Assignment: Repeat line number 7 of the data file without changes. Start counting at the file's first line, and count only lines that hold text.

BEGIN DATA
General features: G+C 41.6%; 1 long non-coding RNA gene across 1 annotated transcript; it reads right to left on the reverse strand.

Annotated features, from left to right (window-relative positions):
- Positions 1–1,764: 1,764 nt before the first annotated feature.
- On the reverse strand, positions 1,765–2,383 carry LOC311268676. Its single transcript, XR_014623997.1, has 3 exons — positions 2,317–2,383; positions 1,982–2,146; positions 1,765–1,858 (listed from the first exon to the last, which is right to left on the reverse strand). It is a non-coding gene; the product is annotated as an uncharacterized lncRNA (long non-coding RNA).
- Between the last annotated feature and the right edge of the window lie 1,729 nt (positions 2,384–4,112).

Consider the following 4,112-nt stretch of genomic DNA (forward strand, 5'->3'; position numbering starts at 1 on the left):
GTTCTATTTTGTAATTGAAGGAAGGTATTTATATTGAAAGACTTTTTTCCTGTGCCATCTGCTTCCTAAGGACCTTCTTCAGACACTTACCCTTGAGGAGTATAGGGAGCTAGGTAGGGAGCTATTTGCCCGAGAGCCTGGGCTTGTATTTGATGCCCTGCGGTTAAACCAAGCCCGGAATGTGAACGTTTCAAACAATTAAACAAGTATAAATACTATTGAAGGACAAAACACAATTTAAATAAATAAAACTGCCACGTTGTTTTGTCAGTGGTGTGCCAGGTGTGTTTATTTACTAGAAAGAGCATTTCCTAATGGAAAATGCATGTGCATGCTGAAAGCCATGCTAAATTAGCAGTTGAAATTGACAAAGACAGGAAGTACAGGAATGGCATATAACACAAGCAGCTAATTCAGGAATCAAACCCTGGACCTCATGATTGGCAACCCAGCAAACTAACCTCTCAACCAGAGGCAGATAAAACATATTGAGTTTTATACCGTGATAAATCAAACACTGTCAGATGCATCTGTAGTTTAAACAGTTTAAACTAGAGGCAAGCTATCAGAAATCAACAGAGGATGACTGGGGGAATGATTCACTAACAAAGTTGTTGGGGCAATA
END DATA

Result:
GTTCTATTTTGTAATTGAAGGAAGGTATTTATATTGAAAGACTTTTTTCCTGTGCCATCTGCTTCCTAAGGACCTTCTTCAGACACTTACCCTTGAGGAGTATAGGGAGCTAGGTAGGGAGCTATTTGCCCGAGAGCCTGGGCTTGTATTTGATGCCCTGCGGTTAAACCAAGCCCGGAATGTGAACGTTTCAAACAATTAAACAAGTATAAATACTATTGAAGGACAAAACACAATTTAAATAAATAAAACTGCCACGTTGTTTTGTCAGTGGTGTGCCAGGTGTGTTTATTTACTAGAAAGAGCATTTCCTAATGGAAAATGCATGTGCATGCTGAAAGCCATGCTAAATTAGCAGTTGAAATTGACAAAGACAGGAAGTACAGGAATGGCATATAACACAAGCAGCTAATTCAGGAATCAAACCCTGGACCTCATGATTGGCAACCCAGCAAACTAACCTCTCAACCAGAGGCAGATAAAACATATTGAGTTTTATACCGTGATAAATCAAACACTGTCAGATGCATCTGTAGTTTAAACAGTTTAAACTAGAGGCAAGCTATCAGAAATCAACAGAGGATGACTGGGGGAATGATTCACTAACAAAGTTGTTGGGGCAATA